Recipes from the Market Table by Pascale Beale
Winter
Savory
Roasted Duck with Oranges (aka Canard a l'Orange)
Warm Asparagus and Wild Mushroom Salad
Black Cod with Herb Nut Crust
Arugula Salad with Shaved Pecorino and Caramelized Onions
Citrus Chicken Tajine with Apricots and Golden Raisins
Forbidden Rice Salad
Endives, Fennel and Smoked Salmon Salad
Shortcrust Pastry
Curried Carrot Soup with Cilantro Crème Fraiche
Sweet
Homemade Granola: An Easy, Quick and Healthy Recipe
Lemon Mousse
Flourless Chocolate Cake
Banana Date Pound Cake
Carrot Cake with Lemon Mascarpone Frosting
Sumptuous Pear and Pomegranate Pavlova
Autumn
Savory
Curried Cauliflower Soup with Crispy Brussels Sprouts
Zucchini, Spinach and Cheese Clafoutis
Stuffed Delicata Squash with Forbidden Rice
Persimmon, Apple and Shaved Brussels Sprouts Salad
Shaved Multi-Colored Carrot Salad
Butternut Squash
Roasted kale and Apple Salad
Green Salad with Herbs and Green Tomatoes
Figs
Grapes
Lentils
Mushrooms
Persimmons
Soup
Sweet
Lemon Bars
Apples
Grapes
Persimmons
Semifreddo
Summer
Savory
Three Easy Appetizers
Blueberries
Tomatoes
Fish
Plums
Peaches
Mint
Sweet
Eton Mess
Pluots
Plums
Peaches
Figs
Apricots
Spring
Savory
Spring 'Pasta'
Zucchini Tarts with Herb Salad
Petit Farcis - Stuffed Spring Vegetables
Rainbow Carrot Salad
Tomates Mimosas de Genevieve Fay
Potato and Celeriac Gratin
Pesto Duo : 2 easy pesto recipes
Meyer Lemon Roasted Salmon
Warm Leek, Snap Pea and Burrata Salad
Sweet
Stone Fruit Clafoutis
Lemons
Tips
Vinaigrettes
Tips

In the first century AD, Pliny the Elder wrote in his remarkable book Naturalis Historia, "The Muscat grape has been grown for a long time in Beaumes and its wine is remarkable." My grandmother obviously agreed with him as Muscat de Beaumes de Venise was one of her favorite wines. She loved to have a glass of it as an aperitif. I distinctly remember the first time she allowed me to have a taste. It was light, not too sweet with the fragrance of orange blossoms and honey. I was therefore intrigued, whilst reading an old magazine on Provencal desserts, when I came across a cake using this wine and adapted the recipe to the cake we have here. Unfortunately my lovely “Mamie” had passed away before I could make it for her. This cake is a tribute to her and to all the “delices” she used to make for me as a child.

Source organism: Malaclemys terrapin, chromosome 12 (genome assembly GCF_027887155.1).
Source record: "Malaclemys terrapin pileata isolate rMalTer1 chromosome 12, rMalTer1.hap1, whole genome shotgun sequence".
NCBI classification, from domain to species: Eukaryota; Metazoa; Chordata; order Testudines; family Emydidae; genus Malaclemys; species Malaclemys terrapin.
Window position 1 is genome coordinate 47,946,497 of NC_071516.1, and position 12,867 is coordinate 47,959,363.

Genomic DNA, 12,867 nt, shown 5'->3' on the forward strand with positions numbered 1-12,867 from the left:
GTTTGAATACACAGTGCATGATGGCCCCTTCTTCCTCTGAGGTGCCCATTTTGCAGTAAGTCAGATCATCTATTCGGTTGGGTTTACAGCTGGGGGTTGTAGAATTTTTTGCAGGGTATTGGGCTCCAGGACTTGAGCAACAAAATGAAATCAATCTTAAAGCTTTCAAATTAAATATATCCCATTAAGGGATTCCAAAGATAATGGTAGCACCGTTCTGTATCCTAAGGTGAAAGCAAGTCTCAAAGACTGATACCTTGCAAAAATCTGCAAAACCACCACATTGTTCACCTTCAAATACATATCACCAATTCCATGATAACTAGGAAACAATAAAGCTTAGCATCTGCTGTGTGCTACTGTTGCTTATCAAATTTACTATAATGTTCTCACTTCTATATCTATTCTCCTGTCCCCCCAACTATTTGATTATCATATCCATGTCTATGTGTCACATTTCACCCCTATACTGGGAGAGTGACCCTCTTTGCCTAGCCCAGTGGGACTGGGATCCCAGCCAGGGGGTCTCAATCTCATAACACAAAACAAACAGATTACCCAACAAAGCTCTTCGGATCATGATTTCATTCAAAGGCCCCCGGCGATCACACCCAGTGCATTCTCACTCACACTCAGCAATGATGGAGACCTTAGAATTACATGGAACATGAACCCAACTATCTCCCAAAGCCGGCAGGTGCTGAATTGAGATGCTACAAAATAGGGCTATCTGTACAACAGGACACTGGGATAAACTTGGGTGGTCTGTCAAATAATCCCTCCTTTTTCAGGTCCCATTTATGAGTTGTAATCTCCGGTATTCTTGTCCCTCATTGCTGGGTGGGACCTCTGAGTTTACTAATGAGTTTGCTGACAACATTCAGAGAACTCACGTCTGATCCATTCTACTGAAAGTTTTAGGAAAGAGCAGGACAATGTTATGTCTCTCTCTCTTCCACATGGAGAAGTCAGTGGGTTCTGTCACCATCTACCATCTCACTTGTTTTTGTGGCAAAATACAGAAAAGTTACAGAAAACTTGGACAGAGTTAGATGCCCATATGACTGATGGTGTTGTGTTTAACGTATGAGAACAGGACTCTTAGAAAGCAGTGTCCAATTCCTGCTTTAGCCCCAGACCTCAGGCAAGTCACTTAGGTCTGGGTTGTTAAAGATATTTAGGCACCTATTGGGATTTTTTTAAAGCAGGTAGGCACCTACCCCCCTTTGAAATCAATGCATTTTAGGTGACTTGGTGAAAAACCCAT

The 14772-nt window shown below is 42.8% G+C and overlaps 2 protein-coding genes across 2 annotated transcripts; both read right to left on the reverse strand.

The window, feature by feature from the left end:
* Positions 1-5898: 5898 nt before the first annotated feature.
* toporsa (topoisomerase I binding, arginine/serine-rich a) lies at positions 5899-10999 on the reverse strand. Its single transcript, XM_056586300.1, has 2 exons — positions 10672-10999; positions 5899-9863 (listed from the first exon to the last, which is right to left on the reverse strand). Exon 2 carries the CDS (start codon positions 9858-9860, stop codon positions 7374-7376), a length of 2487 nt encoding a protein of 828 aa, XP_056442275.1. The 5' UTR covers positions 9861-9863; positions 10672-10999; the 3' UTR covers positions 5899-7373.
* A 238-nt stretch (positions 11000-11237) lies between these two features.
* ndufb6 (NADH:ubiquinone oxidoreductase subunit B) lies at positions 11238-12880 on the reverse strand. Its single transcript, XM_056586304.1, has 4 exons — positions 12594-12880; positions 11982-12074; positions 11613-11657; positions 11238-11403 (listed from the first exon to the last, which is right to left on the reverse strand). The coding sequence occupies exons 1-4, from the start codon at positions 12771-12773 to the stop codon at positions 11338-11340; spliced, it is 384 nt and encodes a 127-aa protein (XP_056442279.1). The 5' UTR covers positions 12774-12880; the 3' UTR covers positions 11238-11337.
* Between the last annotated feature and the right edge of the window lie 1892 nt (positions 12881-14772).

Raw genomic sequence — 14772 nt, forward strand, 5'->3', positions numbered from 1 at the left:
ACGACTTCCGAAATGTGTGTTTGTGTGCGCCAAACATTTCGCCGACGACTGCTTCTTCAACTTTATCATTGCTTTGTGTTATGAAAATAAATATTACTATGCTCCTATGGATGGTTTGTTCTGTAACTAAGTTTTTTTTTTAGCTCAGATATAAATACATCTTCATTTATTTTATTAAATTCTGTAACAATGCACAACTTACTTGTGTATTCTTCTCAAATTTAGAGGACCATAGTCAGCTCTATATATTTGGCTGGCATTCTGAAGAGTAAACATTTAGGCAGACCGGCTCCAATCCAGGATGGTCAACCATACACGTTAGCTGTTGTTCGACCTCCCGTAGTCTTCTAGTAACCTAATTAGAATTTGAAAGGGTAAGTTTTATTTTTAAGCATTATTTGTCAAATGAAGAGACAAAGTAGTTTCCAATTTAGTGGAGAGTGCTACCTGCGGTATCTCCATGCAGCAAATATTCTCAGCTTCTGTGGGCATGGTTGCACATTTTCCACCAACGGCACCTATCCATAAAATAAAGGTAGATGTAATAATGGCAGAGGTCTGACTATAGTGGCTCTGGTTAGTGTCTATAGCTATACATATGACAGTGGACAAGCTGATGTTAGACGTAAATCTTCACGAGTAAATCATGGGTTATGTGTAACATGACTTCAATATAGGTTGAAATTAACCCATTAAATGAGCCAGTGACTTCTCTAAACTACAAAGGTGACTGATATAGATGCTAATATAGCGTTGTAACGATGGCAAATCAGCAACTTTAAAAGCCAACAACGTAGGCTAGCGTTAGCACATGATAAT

GENEVIÈVE’S GATEAU

Serves 8 – 10 people

5 extra-large eggs - separated

4 oz sugar ( ½ cup plus 1 ½ tablespoons)

5 oz butter (1 ¼ sticks)

Zest of 2 lemons and the juice of ½ lemon

Juice of 1 orange

8 oz all-purpose unbleached flour (1 ¾ cups)

½ teaspoon salt

1 1/3 cups Beaumes de Venise or Muscat

1 lb grapes – you can use red or white seedless varieties

1 tablespoon light brown sugar

1 tablespoon sugar (mix with the light brown sugar above in a small bowl)

1 tablespoon slivered almonds

  1. Preheat the oven to 400 degrees. Coat a 10-12 inch cake tin with a removable bottom with a little olive oil. Set aside.
  2. Whisk the egg whites until they hold firm peaks. Set aside.
  3. Place the butter in a large bowl. Using an electric mixer, beat until creamy. Add the sugar and beat 1 minute more. Add in the orange juice and beat until smooth.
  4. Whisk in the lemon zests and juice, and then add in the egg yolks one at a time and beat until you have a smooth mixture.
  5. Add the flour, salt and wine to the egg yolk mixture and whisk until well combined. The batter may look a little granulated.
  6. Gently fold the egg whites into the batter. Pour half of the batter into the prepared cake tin. Distribute half of the grapes over the batter. Cover with the remaining batter and then drop the remaining grapes over the surface.
  7. Cook the cake for 30 minutes. Open the oven and carefully sprinkle the combined sugars and slivered almonds over the surface of the cake. Bake for a further 5-10 minutes or until a knife inserted into the center of the cake comes out clean. Remove from the oven and serve at room temperature.
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